6 Superfoods You Aren't Eating
You can pack a powerful nutritional punch into these small packages.
Any kid who grew up watching The Jetsons dreamed of the day she could eat her dinner in pill form, rather than having to sit through another plate of broccoli and cabbage. Fast-forward to reality, and we're still waiting for that dinner-in-a-pill. But there really are super-nutrient-dense foods that you can pop like pills without having to type anything into Rosie's computer. Just head to the seed aisle at your local grocery store.
Edible seeds are chock-full of fiber, protein, vitamins, and minerals, says Sharon Palmer, R.D., author of the new book The Plant-Powered Diet: The Lifelong Eating Plan for Achieving Optimal Health Beginning Today (The Experiment, 2012). "People don't think about grabbing seeds as a snack or as a food source. People think of them as bird food more than anything else." But ignore them at your own health risk. In addition to being nutrient-dense, she adds, seeds are full of phytosterols, compounds in plants that are as effective as prescription statins at lowering cholesterol.
You need to eat just 1 ounce, about 2 tablespoons' worth, of the following seeds every day to reap their nutritional benefits, says Palmer. "And they're such easy snacks!" she says. (Get more tips like this in The Daily Fix, Rodale New's free daily newsletter.)
Eat 'em: Pumpkin seeds are high in protein, iron, and zinc, and they're one of the best sources of magnesium, a mineral that helps stabilize blood pressure, build bone strength, and even reduce stress. A French study found that men with the highest levels of magnesium in their blood have a 40 percent lower risk of early death than those with the lowest levels.
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Eat 'em: Eat sunflower seeds, ward off sun damage. Just half a cup of
Use 'em: You can just eat them raw, but why be boring? Try
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Eat 'em: Chia seeds are an incredible fiber resource with nearly half (11 grams) of the amount you need every day in a single ounce. They also contain 18 percent of your daily calcium requirement--more than triple that of milk--which helps your bones, and they have some of the highest levels of plant-based omega-3 fatty acids of any seed.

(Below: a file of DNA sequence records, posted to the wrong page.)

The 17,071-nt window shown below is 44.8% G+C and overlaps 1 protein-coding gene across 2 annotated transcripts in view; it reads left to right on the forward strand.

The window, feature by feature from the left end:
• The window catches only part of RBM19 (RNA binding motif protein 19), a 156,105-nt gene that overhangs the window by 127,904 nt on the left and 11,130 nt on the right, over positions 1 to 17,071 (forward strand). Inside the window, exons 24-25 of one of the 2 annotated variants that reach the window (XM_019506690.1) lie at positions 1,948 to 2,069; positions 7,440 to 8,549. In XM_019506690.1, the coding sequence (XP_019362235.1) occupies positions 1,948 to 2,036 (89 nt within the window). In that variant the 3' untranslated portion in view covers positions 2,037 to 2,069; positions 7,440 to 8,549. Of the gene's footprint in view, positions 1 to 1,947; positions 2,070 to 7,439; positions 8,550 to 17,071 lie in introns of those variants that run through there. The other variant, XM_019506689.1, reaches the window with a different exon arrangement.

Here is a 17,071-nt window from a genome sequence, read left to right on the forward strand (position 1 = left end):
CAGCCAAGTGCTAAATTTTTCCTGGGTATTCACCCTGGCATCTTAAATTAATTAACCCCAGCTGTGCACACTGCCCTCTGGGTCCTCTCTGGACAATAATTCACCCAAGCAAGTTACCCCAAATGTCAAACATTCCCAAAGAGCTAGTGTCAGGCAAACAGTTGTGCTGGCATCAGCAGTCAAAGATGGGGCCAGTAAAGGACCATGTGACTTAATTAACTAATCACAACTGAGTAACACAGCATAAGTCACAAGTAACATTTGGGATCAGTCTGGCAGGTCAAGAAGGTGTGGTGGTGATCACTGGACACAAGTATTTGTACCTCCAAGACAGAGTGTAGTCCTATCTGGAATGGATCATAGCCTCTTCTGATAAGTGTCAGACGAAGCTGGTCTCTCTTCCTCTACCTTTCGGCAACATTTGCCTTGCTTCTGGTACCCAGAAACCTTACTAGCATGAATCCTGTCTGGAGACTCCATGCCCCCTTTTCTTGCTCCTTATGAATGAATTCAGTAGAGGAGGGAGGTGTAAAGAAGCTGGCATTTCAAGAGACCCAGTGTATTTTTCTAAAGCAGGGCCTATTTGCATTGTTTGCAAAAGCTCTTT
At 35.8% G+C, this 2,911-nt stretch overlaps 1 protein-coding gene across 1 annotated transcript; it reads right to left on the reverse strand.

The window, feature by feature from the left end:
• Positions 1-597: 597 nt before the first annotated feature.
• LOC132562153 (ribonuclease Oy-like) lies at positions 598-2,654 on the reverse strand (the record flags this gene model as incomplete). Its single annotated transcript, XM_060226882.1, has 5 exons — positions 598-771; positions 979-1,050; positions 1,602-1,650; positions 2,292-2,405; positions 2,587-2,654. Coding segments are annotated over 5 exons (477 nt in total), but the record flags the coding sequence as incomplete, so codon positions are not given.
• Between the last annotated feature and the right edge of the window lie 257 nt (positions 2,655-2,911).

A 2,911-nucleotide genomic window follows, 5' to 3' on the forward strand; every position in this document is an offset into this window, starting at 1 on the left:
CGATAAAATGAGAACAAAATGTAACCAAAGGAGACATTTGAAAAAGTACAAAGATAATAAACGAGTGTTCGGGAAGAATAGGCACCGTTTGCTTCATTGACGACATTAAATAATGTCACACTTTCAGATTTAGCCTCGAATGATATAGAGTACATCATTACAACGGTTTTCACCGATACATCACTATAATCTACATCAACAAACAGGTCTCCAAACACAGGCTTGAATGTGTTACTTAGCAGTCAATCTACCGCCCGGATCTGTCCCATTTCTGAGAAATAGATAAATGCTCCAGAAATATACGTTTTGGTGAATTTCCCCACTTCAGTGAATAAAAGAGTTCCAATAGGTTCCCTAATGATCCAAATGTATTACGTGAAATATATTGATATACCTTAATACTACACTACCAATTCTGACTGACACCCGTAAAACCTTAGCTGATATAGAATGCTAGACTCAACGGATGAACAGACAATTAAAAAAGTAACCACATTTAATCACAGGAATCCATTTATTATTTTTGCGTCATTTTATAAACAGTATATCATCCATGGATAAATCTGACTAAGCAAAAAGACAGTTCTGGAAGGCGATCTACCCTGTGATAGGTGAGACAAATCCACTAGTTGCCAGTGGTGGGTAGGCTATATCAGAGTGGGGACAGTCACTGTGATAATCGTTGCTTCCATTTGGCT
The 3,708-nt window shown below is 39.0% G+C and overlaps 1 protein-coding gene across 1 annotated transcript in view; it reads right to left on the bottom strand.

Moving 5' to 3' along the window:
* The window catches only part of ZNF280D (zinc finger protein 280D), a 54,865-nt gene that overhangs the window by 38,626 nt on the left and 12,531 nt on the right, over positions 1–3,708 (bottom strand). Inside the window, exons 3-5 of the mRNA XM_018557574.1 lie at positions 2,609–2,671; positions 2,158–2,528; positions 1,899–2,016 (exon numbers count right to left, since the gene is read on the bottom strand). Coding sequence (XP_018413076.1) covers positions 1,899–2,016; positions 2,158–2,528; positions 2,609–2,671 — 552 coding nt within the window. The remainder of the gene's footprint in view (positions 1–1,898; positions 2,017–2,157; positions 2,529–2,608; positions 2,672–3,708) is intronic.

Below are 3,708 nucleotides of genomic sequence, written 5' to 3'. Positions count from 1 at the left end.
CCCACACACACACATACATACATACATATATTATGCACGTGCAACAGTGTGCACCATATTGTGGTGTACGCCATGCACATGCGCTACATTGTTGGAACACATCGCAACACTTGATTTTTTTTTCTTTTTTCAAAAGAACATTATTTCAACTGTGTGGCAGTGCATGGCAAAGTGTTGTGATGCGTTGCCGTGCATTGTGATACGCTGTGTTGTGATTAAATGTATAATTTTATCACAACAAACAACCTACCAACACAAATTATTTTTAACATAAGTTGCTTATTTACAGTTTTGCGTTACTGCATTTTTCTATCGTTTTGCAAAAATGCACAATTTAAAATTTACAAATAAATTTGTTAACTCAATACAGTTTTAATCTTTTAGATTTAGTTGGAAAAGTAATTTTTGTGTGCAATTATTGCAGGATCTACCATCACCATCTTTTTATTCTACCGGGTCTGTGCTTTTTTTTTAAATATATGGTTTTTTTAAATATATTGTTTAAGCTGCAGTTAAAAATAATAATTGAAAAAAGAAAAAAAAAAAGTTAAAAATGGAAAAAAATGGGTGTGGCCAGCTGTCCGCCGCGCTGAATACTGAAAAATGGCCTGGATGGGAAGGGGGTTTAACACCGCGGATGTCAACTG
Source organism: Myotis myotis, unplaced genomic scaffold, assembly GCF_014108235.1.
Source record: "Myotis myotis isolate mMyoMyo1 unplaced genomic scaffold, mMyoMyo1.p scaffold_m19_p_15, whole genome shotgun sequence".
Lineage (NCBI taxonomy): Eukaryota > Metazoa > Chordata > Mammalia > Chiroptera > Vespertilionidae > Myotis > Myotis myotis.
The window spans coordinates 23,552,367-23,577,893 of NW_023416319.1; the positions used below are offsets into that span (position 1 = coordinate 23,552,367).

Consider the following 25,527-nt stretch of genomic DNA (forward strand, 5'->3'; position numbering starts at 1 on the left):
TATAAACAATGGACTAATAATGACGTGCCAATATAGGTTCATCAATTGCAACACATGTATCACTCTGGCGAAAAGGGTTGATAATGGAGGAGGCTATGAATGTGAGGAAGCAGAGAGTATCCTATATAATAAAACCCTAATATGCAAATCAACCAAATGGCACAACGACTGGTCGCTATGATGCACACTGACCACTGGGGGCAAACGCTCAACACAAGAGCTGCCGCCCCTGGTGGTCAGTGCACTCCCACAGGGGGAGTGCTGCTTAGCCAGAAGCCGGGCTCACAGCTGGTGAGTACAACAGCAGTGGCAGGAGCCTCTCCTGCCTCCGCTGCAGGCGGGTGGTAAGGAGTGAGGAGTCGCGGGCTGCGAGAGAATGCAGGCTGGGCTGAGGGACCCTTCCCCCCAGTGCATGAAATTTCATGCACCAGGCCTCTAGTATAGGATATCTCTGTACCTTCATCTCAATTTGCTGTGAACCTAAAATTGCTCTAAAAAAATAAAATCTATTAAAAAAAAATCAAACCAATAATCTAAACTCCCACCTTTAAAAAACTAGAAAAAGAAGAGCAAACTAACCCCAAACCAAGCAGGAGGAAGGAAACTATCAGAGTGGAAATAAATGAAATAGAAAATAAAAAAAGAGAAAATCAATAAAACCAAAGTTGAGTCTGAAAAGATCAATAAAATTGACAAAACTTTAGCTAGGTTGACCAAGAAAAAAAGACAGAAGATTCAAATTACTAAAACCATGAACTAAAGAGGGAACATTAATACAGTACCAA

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Eat 'em: More than just a decoration on the sesame chicken you just ordered,
Use 'em: Since they're so small, sesame seeds aren't great for snacking, but hummus is--and one of the main ingredients in that tasty spread is tahini, a paste made from ground sesame seeds. Or buy a jar of tahini and spread it on flatbreads or pitas, as you would peanut butter.
Eat 'em: Hemp is one of very few plant proteins that supply you with all the essential amino acids, acids your body can't produce on its own to build muscle and create protein. The fatty acids in hemp seeds also boost your immune system, and the crop itself is highly sustainable, growing as fast as 10 feet in 100 days and naturally requiring very few pesticides. Along with chia and flax seeds (another of Palmer's favorite seeds),
Use 'em: "I recommend that people eat at least one serving of those seeds every day," Palmer says. Hemp seeds have a slightly nutty flavor and taste good sprinkled into oatmeal, cereal, yogurt, or smoothies.
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Eat 'em: Addicted to pomegranate seeds? Then give papayas a try. The seeds are rich in oleic and palmitic acids, two fatty acids thought to ward off cancer, and in traditional Chinese medicine, a teaspoon of papaya seeds is often given to detoxify the liver.
Use 'em: Popular in Hawaiian cuisine, the seeds are often ground up and used like pepper in salad dressings and other foods, Palmer says.
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